White House HELPED Hunter Biden reach deal to keep buyers of his paintings listed for up to $500,000 confidential so they could ‘avoid’ ethics issues

The White House helped broker the deal that would allow buyers of Hunter Biden’s paintings to remain confidential, despite widespread concerns it could lead to bribery and influence peddling, it was revealed on Thursday. 

The plan will allow Hunter Biden to forge ahead with his new career as an artist after a career change from a high-paid consultant on international deals, by also shielding him from the identities of those who purchase his pricey works.  

The deal came about after Biden administration staffers reached out to Hunter’s lawyers to forge a plan intended to ‘avoid’ ethics concerns and let the president’s son pursue his new career. 

But there are still questions over how the administration and his lawyers will stop individual buyers from reaching out to Hunter or someone revealing how much one of his paintings has been purchased for. 

The idea is avoid a situation where he knew who was buying his work so he might be in the position to do them a favor – although it still provides an opportunity for unidentified individuals to shovel large sums to the president’s son as he battles high living costs and legal fees. 

‘The whole thing is a really bad idea,’ ethics expert Richard Painter told the Washington Post, which revealed new details of the arrangement. 

‘So instead of disclosing who is paying outrageous sums for Hunter Biden’s artwork so that we could monitor whether the purchasers are gaining access to government, the WH tried to make sure we will never know who they are. That’s very disappointing,’ tweeted ethics expert Walter Shaub.

‘The idea’s that even Hunter won’t know, but the WH has outsourced government ethics to a private art dealer. We’re supposed to trust a merchant in an industry that’s fertile ground for money laundering, as well as unknown buyers who could tell Hunter or WH officials? No thanks,’ the former director of the Office of Government Ethics in the Obama administration added.  

The terms have been negotiated with Hunter’s lawyer as art shows in New York and his home of L.A. approach.

Experts are already warning of the risks of influence peddling or at least the appearance of ethical conflict when people buy paintings by the president’s son in a market where sales are already murky and prices extremely difficult to evaluate in an industry that can be used for money laundering.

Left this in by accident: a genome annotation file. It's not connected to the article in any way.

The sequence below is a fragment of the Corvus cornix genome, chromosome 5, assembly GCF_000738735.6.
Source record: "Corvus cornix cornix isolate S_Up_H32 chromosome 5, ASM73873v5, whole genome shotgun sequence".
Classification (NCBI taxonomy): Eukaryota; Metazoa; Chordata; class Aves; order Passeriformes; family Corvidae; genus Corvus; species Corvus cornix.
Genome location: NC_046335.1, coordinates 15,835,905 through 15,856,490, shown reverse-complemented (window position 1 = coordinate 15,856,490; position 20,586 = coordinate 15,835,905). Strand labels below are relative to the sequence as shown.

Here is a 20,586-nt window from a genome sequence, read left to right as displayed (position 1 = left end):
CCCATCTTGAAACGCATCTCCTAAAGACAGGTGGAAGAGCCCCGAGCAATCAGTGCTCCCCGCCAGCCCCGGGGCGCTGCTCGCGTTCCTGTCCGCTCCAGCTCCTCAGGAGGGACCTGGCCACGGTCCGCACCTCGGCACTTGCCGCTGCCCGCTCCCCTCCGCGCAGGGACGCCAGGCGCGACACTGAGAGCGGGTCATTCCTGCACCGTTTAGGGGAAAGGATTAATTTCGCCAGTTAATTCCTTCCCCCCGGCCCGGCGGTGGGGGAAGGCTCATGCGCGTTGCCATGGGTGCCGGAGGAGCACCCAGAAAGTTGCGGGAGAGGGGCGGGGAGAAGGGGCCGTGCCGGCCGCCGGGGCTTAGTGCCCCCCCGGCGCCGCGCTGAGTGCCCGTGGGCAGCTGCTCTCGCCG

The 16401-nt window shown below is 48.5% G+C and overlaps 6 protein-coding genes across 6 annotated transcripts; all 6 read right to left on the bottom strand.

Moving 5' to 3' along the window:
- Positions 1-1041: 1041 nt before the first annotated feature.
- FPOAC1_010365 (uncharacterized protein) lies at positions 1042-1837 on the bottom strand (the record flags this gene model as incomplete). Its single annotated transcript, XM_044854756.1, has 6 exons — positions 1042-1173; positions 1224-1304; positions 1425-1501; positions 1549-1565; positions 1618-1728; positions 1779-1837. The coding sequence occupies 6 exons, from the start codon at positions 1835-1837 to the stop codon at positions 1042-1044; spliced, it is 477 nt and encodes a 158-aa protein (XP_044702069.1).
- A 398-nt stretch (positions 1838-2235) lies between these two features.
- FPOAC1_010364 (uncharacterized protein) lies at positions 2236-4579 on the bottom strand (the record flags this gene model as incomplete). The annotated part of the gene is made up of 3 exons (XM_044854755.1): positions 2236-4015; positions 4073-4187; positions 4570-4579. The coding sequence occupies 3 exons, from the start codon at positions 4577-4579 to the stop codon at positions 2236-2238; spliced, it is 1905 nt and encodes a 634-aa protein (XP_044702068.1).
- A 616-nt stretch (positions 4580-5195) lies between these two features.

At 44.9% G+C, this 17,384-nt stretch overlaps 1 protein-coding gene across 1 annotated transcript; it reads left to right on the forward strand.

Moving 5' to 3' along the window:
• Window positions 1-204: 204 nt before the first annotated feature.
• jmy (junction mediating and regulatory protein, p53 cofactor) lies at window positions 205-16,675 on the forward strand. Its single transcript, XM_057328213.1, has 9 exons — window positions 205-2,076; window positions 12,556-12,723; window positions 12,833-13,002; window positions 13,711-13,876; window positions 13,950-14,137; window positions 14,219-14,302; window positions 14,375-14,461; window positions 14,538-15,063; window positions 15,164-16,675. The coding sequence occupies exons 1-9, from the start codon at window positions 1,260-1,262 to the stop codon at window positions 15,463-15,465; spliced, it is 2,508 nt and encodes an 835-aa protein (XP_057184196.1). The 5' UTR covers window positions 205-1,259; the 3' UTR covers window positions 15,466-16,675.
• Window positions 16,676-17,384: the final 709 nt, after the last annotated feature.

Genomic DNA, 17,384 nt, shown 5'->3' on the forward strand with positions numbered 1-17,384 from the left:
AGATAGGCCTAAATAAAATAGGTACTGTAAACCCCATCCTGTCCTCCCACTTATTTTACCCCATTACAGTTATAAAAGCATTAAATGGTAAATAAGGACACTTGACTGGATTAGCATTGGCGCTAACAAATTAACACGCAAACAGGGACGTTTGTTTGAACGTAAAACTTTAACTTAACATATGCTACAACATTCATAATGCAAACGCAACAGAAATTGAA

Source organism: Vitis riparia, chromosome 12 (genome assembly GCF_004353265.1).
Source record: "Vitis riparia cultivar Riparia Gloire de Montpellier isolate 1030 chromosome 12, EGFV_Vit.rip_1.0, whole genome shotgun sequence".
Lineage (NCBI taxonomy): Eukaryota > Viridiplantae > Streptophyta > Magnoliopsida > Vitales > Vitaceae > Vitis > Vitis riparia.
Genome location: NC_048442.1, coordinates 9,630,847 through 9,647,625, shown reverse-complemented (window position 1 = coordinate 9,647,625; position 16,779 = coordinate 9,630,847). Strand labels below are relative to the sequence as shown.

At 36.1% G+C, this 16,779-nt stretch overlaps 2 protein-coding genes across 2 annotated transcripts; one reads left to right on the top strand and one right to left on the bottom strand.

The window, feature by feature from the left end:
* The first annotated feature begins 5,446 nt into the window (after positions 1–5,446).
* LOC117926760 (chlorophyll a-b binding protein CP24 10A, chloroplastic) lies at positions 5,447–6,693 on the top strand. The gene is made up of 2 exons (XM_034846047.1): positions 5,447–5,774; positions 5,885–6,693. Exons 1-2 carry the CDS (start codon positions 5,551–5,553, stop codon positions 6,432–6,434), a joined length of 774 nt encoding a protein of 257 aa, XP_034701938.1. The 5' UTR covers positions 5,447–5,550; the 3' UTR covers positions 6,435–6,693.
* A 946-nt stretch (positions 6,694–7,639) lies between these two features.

Hunter’s New York art show is set for this fall, after his consulting work caused political headaches for the president during and after his campaign. Hunter also penned a memoir, Beautiful Things, that detailed his struggles with substance abuse and family trauma. 

That negotiated structure is meant to keep Hunter Biden, who still communicates regularly with his father and travels with him, from knowing who is plunking down cash for his works, which are expected to be listed for prices ranging from $75,000 to as high as $500,000. 

‘The initial reaction a lot of people are going to have is that he’s capitalizing on being the son of a president and wants people to give him a lot of money. I mean, those are awfully high prices,’ said Painter, who was a top ethics official in the George W. Bush administration.

Republican Sen. Tom Cotton of Arkansas tweeted about the arrangement, while flagging Hunter Biden’s past work as a hedge funder in China. ‘Some very tough ethical questions about whether the president’s son, who is still investing in CCP-linked firms, should take $500,000 in payment (bribes) for his “artwork.” Better consult the experts on this one!’

Walter Shaub, who headed the Office of Government Ethics during the Obama administration, ripped the arragnement

Walter Shaub, who headed the Office of Government Ethics during the Obama administration, ripped the arragnementSen. Tom Cotton (R-Ark.) compared it to briberySen. Tom Cotton (R-Ark.) compared it to bribery

Hunter would have to be informed at least of the value of sales of his paintings so that he could file accurate tax returns. Prosecutors in Delaware are already investigating his tax affairs. It was not clear that the public would ever be informed of the amounts Hunter earned from art sales.  

Another part of the arrangement would warn White House officials not to give special treatment if a buyer’s identity becomes public. 

Neither Hunter nor the White House would know who the buyers are, in an effort to prevent special treatment.  

How the White House handles Hunter’s budding career is set to be an early ethics test, after Democrats and ethics groups condemned former President Donald Trump for bringing his daughter Ivanka and son-in-law Jared Kushner into the White House as powerful unpaid advisors.